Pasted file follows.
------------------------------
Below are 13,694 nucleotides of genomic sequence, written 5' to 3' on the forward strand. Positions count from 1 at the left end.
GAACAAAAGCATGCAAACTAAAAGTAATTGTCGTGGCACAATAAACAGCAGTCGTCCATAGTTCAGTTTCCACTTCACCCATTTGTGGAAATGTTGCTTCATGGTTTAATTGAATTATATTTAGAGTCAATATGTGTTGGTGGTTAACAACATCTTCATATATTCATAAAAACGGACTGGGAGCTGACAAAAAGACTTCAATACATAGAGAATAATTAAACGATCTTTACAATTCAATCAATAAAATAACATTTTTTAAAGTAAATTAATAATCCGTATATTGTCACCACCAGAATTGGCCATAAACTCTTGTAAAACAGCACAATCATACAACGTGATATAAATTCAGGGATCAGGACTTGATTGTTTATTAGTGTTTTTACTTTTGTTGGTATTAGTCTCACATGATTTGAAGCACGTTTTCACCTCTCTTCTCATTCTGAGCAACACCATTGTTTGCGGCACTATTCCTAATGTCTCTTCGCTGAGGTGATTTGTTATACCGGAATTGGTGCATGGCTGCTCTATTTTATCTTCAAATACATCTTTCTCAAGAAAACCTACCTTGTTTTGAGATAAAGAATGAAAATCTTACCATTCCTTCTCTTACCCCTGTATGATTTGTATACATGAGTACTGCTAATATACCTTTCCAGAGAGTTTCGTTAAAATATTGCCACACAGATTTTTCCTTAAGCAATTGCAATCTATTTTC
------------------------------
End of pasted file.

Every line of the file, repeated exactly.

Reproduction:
Below are 13,694 nucleotides of genomic sequence, written 5' to 3' on the forward strand. Positions count from 1 at the left end.
GAACAAAAGCATGCAAACTAAAAGTAATTGTCGTGGCACAATAAACAGCAGTCGTCCATAGTTCAGTTTCCACTTCACCCATTTGTGGAAATGTTGCTTCATGGTTTAATTGAATTATATTTAGAGTCAATATGTGTTGGTGGTTAACAACATCTTCATATATTCATAAAAACGGACTGGGAGCTGACAAAAAGACTTCAATACATAGAGAATAATTAAACGATCTTTACAATTCAATCAATAAAATAACATTTTTTAAAGTAAATTAATAATCCGTATATTGTCACCACCAGAATTGGCCATAAACTCTTGTAAAACAGCACAATCATACAACGTGATATAAATTCAGGGATCAGGACTTGATTGTTTATTAGTGTTTTTACTTTTGTTGGTATTAGTCTCACATGATTTGAAGCACGTTTTCACCTCTCTTCTCATTCTGAGCAACACCATTGTTTGCGGCACTATTCCTAATGTCTCTTCGCTGAGGTGATTTGTTATACCGGAATTGGTGCATGGCTGCTCTATTTTATCTTCAAATACATCTTTCTCAAGAAAACCTACCTTGTTTTGAGATAAAGAATGAAAATCTTACCATTCCTTCTCTTACCCCTGTATGATTTGTATACATGAGTACTGCTAATATACCTTTCCAGAGAGTTTCGTTAAAATATTGCCACACAGATTTTTCCTTAAGCAATTGCAATCTATTTTC